This blog has explained a few Serverless concepts with code samples:

This particular blog entry will show how to use AWS Lambda to store tweets of a tweeter in Couchbase. Here are the high level components:



The key concepts are:

The complete sample code for this blog is available at

Serverless Application Model

Serverless Application Model, or SAM, defines simplified syntax for expressing serverless resources. SAM extends AWS CloudFormation to add support for API Gateway, AWS Lambda and Amazon DynamoDB. Read more details in Microservice using AWS Serverless Application Model and Couchbase.

For our application, the SAM template is available at and shown below:

AWSTemplateFormatVersion : '2010-09-09'
Transform: AWS::Serverless-2016-10-31
Description: Twitter Feed Analysis using Couchbase/N1QL
    Type: AWS::Serverless::Function
      Handler: org.sample.twitter.TwitterRequestHandler
      Runtime: java8
      CodeUri: s3://
      Timeout: 30
      MemorySize: 1024
          COUCHBASE_HOST: <value>
      Role: arn:aws:iam::598307997273:role/microserviceRole
          Type: Schedule
            Schedule: rate(3 hours)

What do we see here?

  • The function is packaged and available in a S3 bucket.
  • Handler class is org.sample.twittter.TwitterRequestHandler and is at It looks like:
    public class TwitterRequestHandler implements RequestHandler<Request, String> {
        public String handleRequest(Request request, Context context) {
            if (request.getName() == null)
            int tweets = new TwitterFeed().readFeed(request.getName());
            return "Updated " + tweets + " tweets for " + request.getName() + "!";

    By default, this class reads the twitter handle of Donald Trump. There will be more fun on that coming in a subsequent blog.

  • COUCHBASE_HOST and COUCHBASE_BUCKET_PASSWORD are environment variables that provide EC2 host where Couchbase database is running and the password of the bucket.
  • Functions can be triggered by different events. In our case, this is triggered every three hours. More details about the expression used here are at Schedule Expressions Using Rate or Cron.

Fetching Tweets using Twitter4J

Tweets are read using Twitter4J API. It is an unofficial Twitter API that provides a Java abstraction over Twitter REST API. Here is a simple example:


Twitter twitter = getTwitter();
Paging paging = new Paging(page, count, sinceId);
List<Status> list = twitter.getUserTimeline(user, paging);

Twitter4J Docs and Javadocs are pretty comprehensive.

The Twitter API only allows us to read the last 200 tweets. The Lambda function is invoked every 3 hours. The tweet frequency of @realDonaldTrump is not 200 every 3 hours, at least not yet. If it does reach that dangerous level then we can adjust the rate to trigger the Lambda function more frequently.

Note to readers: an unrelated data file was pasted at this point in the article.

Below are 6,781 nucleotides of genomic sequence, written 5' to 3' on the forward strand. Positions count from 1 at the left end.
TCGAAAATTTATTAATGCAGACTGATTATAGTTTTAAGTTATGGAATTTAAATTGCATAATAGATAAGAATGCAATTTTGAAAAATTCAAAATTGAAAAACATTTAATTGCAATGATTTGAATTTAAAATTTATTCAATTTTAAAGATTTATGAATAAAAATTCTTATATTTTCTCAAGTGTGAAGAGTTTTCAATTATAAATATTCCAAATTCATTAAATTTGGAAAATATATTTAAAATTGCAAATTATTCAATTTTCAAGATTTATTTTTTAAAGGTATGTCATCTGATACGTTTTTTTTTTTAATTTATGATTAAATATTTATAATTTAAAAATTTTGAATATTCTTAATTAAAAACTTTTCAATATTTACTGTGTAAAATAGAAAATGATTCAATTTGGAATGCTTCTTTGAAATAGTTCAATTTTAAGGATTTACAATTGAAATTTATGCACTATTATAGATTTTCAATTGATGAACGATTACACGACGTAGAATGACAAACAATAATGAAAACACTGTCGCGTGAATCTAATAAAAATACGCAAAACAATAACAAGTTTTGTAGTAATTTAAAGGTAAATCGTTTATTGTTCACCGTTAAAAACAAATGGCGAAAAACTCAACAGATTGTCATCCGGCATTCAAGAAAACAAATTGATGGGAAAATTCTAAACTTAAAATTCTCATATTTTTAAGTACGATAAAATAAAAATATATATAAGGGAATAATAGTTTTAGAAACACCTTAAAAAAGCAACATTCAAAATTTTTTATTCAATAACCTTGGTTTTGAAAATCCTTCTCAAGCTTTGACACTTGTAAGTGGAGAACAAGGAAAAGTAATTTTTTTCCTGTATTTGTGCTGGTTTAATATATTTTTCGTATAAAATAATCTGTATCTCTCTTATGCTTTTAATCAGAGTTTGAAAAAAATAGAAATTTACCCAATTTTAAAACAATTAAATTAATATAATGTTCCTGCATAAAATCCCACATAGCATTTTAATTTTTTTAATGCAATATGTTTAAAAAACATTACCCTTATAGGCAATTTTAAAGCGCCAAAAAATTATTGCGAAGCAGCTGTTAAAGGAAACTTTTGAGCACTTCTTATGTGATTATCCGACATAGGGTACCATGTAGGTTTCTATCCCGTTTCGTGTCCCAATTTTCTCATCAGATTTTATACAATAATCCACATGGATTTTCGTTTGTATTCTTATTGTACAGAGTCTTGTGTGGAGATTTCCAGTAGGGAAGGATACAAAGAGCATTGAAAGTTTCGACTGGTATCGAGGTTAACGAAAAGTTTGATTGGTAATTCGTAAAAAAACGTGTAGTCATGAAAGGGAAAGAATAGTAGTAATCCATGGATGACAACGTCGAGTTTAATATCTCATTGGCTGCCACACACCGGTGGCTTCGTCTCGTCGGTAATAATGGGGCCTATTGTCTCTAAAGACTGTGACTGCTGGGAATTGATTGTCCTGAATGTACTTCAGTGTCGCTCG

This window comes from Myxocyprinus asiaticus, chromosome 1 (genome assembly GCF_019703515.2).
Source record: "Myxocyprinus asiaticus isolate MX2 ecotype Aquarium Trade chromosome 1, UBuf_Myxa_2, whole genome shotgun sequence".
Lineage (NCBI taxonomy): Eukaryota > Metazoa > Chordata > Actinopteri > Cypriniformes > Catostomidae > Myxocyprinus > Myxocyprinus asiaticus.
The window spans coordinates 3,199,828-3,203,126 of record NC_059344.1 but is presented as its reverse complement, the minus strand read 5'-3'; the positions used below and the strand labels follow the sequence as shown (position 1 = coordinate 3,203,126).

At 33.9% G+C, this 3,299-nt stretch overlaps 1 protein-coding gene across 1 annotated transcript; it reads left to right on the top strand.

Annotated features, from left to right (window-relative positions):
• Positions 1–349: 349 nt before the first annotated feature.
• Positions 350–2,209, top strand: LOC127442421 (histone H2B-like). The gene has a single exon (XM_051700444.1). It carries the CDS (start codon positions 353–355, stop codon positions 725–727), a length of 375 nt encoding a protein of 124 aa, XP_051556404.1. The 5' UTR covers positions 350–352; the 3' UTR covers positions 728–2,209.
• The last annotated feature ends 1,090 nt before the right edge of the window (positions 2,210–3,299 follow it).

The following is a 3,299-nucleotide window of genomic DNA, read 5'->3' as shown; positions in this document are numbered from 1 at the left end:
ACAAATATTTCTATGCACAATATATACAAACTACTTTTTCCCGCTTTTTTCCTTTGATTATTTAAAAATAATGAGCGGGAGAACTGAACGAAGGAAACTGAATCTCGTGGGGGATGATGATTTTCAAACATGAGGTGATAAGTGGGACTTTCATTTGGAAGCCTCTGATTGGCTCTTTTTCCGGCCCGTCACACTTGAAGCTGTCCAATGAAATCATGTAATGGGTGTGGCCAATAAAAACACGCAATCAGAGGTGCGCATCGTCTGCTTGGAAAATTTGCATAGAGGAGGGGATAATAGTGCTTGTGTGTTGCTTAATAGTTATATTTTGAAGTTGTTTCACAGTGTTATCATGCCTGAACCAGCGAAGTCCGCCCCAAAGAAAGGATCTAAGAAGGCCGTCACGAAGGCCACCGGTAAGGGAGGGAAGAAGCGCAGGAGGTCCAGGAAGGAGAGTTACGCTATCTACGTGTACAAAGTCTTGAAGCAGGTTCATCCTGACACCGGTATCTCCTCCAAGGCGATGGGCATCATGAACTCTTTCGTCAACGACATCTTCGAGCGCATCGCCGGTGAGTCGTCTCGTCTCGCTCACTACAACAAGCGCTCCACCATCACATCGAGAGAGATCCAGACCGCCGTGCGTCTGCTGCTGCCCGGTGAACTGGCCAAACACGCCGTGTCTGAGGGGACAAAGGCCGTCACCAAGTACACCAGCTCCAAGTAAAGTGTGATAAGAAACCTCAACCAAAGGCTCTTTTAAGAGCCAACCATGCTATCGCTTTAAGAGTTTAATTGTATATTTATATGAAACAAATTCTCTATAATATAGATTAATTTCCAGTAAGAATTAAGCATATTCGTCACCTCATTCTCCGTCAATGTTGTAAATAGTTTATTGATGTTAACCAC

A JSON representation of each tweet is stored in the Couchbase server, using Couchbase Java SDK. AWS Lambda supports Node, Python and C#. Therefore you can use Couchbase Node SDK, Couchbase Python SDK or Couchbase .NET SDK to write these functions as well.

The Twitter4J API allows us to fetch all tweets subsequent to a particular tweet, using it’s id. As a result, this ensures that duplicate tweets are not fetched. It requires us to sort all tweets in a particular order, and then pick the id of the most recent tweet. This was solved using the simple N1QL query:


The syntax is very SQL-like. There will be more on this in a subsequent blog.

Store Tweets in Couchbase

Finally, we want to store the retrieved tweets in Couchbase.

The value of the COUCHABSE_HOST environment variable is used to connect to the Couchbase instance. The value of COUCHBASE_BUCKET_PASSWORD environment variable is to connect to the secure bucket where all JSON documents are stored. Its very critical that the bucket be password protected and not directly specified in the source code. More on this in a subsequent blog.

The JSON document is upserted (insert or update) in Couchbase using the Couchbase Java API:



This Lambda Function has been running for a few days now, and has captured 258 tweets from @realDonaldTrump.


…And an interesting analysis of his tweets is coming shortly!

Talk to us:

The complete sample code for this blog is available at

AWS Serverless Lambda Scheduled Events to Store Tweets in Couchbase

About The Author
- Arun Gupta is the vice president of developer advocacy at Couchbase. He has been building developer communities for 10+ years at Sun, Oracle, and Red Hat. He has deep expertise in leading cross-functional teams to develop and execute strategy, planning and execution of content, marketing campaigns, and programs. Prior to that he led engineering teams at Sun and is a founding member of the Java EE team. Gupta has authored more than 2,000 blog posts on technology. He has extensive speaking experience in more than 40 countries on myriad topics and is a JavaOne Rock Star. Gupta also founded the Devoxx4Kids chapter in the US and continues to promote technology education among children. An author of a best-selling book, an avid runner, a globe trotter, a Java Champion, and a JUG leader, he is easily accessible at @arungupta.

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